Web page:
In 2001, a WHO Expert Consultation concluded that waiting until 6 months to introduce complementary foods to breastfed infants confers several benefits for both infants and mothers. Nonetheless, there is still controversy about this issue. In developing countries, the reduced risk of infant gastrointestinal illness and increased duration of maternal lactational amenorrhea associated with exclusive breastfeeding for 6 months make the benefit-risk ratio of this recommendation highly favorable. In industrialized countries, the case is less clear-cut, but the benefit-risk ratio is also likely to be favorable with regard to infant infectious morbidity, motor development and maternal weight loss postpartum. For outcomes such as infant growth, food acceptance and iron or zinc status, the evidence for industrialized countries suggests no particular benefit but also very little risk of following this recommendation. Some exclusively breastfed infants may become iron- or zinc-deficient before 6 months, but this can be prevented more effectively by targeted iron and zinc supplementation to high-risk infants than by introducing complementary foods. On the whole, the evidence to date supports the WHO recommendation to introduce complementary foods at 6 months, but further research in industrialized countries would be useful.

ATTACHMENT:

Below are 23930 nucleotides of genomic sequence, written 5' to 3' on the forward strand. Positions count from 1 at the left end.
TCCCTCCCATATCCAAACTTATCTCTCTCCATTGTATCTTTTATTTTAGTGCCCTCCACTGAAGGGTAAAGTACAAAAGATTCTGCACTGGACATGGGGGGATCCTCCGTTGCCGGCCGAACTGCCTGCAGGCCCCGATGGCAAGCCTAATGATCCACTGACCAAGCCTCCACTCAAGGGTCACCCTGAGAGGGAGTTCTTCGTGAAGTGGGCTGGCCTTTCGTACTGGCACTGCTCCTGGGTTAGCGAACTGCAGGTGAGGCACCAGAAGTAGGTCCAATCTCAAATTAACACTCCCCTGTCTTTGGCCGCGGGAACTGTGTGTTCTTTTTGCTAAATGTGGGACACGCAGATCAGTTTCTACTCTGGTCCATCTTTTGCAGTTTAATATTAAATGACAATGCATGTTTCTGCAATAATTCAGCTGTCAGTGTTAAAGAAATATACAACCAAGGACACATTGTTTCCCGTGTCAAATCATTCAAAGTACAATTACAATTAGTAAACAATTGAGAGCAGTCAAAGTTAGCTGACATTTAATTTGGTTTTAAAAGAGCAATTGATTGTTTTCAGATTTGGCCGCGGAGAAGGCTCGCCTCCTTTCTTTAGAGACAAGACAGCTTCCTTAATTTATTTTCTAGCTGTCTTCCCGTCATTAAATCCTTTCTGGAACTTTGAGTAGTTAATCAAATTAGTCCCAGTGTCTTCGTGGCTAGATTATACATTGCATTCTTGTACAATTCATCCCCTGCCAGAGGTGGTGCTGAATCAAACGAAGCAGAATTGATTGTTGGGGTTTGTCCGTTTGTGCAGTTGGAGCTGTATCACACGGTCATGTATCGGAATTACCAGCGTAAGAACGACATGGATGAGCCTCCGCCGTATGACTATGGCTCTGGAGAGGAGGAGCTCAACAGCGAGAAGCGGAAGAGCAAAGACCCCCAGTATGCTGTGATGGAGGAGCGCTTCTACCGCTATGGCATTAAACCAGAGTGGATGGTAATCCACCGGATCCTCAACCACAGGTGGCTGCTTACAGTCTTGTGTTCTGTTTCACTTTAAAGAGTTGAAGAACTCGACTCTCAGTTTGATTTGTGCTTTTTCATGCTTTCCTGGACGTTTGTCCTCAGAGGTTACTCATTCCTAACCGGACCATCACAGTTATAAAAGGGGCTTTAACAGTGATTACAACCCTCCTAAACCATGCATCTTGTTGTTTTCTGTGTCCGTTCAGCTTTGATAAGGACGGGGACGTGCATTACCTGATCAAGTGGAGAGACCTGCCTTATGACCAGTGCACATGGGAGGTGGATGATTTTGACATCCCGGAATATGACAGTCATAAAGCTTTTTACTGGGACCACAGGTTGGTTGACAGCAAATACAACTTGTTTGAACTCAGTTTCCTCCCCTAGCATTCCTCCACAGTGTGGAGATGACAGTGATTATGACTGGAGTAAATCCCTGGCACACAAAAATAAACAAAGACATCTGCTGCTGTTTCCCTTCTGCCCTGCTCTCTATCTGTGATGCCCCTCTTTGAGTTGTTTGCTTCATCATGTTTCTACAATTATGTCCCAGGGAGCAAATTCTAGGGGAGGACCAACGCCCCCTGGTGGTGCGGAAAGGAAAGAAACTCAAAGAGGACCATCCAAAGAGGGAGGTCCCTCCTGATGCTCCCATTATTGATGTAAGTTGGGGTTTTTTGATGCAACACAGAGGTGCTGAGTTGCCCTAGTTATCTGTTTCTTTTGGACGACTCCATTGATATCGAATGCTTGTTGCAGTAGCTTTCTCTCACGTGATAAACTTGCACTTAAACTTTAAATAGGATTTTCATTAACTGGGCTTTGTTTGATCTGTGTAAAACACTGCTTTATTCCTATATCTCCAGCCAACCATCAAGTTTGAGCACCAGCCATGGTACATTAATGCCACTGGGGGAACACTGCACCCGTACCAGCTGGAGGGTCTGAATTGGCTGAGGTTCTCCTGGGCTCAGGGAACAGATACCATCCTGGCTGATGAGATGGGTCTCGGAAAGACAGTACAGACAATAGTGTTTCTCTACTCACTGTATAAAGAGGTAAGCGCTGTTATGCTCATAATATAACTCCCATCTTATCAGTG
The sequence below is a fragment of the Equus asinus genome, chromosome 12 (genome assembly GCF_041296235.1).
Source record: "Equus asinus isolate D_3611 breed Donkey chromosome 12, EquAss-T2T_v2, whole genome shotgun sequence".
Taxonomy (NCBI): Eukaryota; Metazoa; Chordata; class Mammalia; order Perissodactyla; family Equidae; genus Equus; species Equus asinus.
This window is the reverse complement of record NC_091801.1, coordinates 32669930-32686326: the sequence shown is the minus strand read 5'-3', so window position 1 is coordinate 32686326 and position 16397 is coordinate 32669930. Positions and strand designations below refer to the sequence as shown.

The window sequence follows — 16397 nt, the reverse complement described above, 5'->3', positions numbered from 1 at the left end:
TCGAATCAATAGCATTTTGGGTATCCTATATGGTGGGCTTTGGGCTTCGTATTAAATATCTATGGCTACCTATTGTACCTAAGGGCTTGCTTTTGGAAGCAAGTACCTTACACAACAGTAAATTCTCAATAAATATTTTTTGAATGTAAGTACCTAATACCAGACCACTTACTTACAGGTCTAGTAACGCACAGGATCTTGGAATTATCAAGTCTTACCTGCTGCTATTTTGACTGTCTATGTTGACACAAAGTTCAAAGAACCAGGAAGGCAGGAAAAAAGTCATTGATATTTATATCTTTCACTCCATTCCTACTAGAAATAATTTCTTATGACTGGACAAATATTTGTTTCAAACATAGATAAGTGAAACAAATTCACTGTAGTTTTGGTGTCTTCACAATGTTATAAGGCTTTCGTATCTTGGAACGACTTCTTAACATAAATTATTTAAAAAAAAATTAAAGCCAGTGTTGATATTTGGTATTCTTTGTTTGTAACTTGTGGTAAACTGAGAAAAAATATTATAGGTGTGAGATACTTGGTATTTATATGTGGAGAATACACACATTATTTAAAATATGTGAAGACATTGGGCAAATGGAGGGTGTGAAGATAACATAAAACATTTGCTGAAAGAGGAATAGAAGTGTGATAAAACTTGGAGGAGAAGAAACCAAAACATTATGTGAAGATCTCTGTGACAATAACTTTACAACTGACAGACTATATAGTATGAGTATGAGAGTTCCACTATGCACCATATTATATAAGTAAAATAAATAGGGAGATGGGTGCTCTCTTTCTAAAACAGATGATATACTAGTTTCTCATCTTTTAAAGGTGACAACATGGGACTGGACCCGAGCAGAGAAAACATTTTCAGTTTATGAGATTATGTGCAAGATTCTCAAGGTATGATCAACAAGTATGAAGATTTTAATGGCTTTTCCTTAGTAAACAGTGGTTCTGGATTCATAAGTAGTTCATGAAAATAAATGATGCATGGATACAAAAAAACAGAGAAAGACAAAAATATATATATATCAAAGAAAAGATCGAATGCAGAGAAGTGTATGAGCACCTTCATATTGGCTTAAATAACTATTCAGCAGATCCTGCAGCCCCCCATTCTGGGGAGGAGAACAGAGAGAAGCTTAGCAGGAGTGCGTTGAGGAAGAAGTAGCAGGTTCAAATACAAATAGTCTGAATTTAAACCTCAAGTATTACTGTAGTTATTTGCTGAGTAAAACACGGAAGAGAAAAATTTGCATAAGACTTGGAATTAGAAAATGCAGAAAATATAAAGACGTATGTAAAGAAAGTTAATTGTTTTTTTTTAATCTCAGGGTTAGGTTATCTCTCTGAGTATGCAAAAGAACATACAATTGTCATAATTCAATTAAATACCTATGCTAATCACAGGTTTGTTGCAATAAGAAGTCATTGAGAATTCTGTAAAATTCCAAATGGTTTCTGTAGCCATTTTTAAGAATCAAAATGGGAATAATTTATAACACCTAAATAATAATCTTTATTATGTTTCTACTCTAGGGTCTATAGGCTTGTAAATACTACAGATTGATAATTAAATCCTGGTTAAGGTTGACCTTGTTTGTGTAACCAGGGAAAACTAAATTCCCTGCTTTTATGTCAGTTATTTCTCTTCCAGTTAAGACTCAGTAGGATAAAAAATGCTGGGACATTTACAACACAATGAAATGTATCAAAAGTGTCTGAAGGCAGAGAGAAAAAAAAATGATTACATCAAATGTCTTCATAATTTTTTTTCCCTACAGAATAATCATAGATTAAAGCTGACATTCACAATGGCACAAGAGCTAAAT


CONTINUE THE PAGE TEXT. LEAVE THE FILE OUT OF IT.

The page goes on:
Copyright © 2006 Nestec Ltd., Vevey/S. Karger AG, Basel

New Mothers Guide to Breast Feeding

New Mothers Guide to Breast Feeding

For many years, scientists have been playing out the ingredients that make breast milk the perfect food for babies. They've discovered to day over 200 close compounds to fight infection, help the immune system mature, aid in digestion, and support brain growth - nature made properties that science simply cannot copy. The important long term benefits of breast feeding include reduced risk of asthma, allergies, obesity, and some forms of childhood cancer. The more that scientists continue to learn, the better breast milk looks.

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